Female, Agnostic and the Next Presidente?

Michelle Bachelet, 54, a socialist, maintains a strong lead in polls for Sunday's election.
Michelle Bachelet, 54, a socialist, maintains a strong lead in polls for Sunday's election. (By Roberto Candia -- Associated Press)
By Monte Reel
Washington Post Foreign Service
Saturday, December 10, 2005

SANTIAGO, Chile -- Everyone in the audience was dressed in dark blue or black. Some wore clerical collars, and most had heavy silver crosses dangling around their necks. But Michelle Bachelet wore an electric pink jacket that sent a clear message: She was a candidate for president, not sainthood.

"I'm agnostic. . . . I believe in the state," Bachelet told several groups of evangelical ministers last week. "I believe the state has an important role in guaranteeing the diversity of men and women in Chile -- their different spiritualities, philosophies and ways of life."

Bachelet, 54, a socialist running in national elections Sunday, has a strong chance of becoming Chile's first female head of state -- and thus the first woman in South America to be elected to the top national office without replacing a deceased or disabled husband.

As a single mother, Bachelet is a symbol of change in a country so culturally conservative that it legalized divorce only last year. As both the child of a military family and a victim of prison and torture under the former military dictatorship, she is also a symbol of healing in a country long divided by ideology, class and competing versions of a tumultuous recent history.

Running against two conservative male candidates, Bachelet has maintained a commanding lead in the polls, even while openly airing personal details that she believes represent Chile's shifting cultural landscape.

Although a substantial number of Chileans remain opposed to divorce, most voters don't seem bothered by the fact that Bachelet readily acknowledges she split up with her husband and bore two children while unmarried. Although the Catholic Church has long been the country's dominant cultural institution, her avowed lack of interest in religion has not hurt her, either. And even though just 36 percent of Chilean women hold jobs -- the lowest percentage in Latin America -- Bachelet has won support with her promise to choose women for at least half of her cabinet posts.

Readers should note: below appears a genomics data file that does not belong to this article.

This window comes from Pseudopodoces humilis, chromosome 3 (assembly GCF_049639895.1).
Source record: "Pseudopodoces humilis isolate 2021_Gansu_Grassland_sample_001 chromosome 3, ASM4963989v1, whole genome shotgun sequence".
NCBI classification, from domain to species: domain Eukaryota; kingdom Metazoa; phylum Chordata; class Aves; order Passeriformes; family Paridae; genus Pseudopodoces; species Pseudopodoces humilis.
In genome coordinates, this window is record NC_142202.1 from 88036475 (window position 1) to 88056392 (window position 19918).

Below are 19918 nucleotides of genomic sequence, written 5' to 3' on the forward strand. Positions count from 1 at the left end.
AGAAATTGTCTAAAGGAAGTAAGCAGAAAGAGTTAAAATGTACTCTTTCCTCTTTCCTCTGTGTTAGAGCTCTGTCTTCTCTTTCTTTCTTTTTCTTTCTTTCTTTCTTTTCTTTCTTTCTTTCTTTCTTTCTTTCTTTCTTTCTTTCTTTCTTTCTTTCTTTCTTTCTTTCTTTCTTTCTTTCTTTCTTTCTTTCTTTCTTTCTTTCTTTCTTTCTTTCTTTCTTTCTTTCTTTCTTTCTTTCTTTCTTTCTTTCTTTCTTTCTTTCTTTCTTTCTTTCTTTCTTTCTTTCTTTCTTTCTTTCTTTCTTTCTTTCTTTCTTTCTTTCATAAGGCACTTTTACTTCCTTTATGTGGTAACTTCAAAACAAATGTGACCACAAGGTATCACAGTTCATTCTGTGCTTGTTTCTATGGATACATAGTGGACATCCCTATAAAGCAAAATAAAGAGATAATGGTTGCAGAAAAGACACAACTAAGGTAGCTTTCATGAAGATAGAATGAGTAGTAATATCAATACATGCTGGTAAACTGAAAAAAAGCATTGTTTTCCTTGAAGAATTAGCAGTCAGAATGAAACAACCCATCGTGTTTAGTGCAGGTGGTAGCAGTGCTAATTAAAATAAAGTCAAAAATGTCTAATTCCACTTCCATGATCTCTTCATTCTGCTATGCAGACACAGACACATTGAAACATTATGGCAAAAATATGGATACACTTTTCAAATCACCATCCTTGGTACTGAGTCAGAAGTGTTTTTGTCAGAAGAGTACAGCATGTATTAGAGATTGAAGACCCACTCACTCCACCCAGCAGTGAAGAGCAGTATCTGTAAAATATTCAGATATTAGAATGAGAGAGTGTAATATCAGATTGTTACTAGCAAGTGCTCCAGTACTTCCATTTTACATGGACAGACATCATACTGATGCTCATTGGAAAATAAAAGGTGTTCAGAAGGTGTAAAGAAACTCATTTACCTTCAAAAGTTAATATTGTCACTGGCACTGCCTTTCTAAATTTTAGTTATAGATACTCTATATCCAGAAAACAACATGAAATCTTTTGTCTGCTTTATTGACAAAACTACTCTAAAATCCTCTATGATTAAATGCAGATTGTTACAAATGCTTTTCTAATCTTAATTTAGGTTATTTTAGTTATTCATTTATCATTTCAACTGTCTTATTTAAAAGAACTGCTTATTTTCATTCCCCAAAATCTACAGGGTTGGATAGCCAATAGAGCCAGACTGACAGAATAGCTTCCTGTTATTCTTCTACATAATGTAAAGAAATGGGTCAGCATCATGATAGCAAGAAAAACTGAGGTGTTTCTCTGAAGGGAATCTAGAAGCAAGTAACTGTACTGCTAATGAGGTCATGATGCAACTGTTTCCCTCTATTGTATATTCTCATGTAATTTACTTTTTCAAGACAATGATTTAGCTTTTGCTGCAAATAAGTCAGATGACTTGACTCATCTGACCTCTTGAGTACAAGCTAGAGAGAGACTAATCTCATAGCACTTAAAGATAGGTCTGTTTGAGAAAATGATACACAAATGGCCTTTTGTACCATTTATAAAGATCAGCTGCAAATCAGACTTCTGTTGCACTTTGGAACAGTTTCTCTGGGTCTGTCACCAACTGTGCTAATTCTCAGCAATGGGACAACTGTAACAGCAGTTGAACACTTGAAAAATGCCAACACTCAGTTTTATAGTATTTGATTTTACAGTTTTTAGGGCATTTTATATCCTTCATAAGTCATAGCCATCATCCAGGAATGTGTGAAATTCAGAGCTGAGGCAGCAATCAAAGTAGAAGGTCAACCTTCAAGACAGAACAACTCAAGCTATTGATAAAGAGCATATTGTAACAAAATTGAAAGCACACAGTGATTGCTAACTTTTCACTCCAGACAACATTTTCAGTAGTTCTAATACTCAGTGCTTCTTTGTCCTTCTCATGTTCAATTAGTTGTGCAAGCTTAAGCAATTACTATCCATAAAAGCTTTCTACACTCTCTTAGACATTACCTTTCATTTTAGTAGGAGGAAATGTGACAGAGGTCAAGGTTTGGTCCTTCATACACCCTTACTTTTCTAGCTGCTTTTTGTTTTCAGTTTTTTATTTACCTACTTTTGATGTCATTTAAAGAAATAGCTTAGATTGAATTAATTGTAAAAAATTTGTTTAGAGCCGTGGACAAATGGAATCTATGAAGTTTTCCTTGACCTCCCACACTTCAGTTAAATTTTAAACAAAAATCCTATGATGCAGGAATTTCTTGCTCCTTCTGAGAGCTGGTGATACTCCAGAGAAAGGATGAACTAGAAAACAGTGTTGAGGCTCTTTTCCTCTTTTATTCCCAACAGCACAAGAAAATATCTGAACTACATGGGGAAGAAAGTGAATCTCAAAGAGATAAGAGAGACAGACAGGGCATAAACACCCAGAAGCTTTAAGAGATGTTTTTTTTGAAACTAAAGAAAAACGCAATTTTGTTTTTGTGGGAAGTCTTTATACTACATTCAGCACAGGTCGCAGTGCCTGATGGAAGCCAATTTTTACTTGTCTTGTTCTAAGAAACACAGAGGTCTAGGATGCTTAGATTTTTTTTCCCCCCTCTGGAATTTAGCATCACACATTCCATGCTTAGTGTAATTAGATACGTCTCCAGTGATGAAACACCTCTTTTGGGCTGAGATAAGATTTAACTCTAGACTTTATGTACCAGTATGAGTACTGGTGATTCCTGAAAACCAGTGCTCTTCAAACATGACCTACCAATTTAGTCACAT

"My candidacy represents a society that is more progressive and modern, that recognizes both men and women do have talents," said Bachelet, who most recently served as defense minister for President Ricardo Lagos. "People want politicians who are more concerned about citizens, who do things more ethically, and in that sense there is an expectation that women could be different in their way of doing politics."

In a poll released Thursday, Bachelet led the field of candidates with 41 percent support. Sebastian Pinera, a former senator who is one of Chile's wealthiest men, was projected to finish second with 22 percent. Joaquin Lavin, a conservative former mayor of Santiago, received 19 percent support, according to the poll, conducted by the Center for Contemporary Reality Studies here.

If none of the candidates receives 50 percent of votes cast on Sunday, a second and decisive round of voting between the top two finishers will be held Jan. 15. Polls project that Bachelet would win handily in a head-to-head matchup against either of her opponents.

Despite their divergent political histories and views, all three candidates have emphasized the same core goals: battling unemployment, improving the social security system, narrowing the divide between rich and poor and improving public health services. Gender hasn't been an overt campaign theme for anyone, but it is a powerful undercurrent that can be felt everywhere on the campaign trail.

Bachelet's campaign ads and promotional materials carry an understated but unmistakable message of reaching out to those usually excluded from Chile's political life. Her slogan is "I'm With You," and the promotional materials that outline her platform include a variety of photographed faces, every one of them a woman's or a child's.

"She's already doing things in a different way, and people have criticized her harshly for it," said Marta Lagos, a Santiago-based pollster and political analyst, who is not related to the current president. "She has a daughter, and in September they took a few days off and went to the beach in the middle of the campaign. It's unthinkable for any politician to say, 'I'm with my family, and this is my time -- no one else's.' But that's what she has said."

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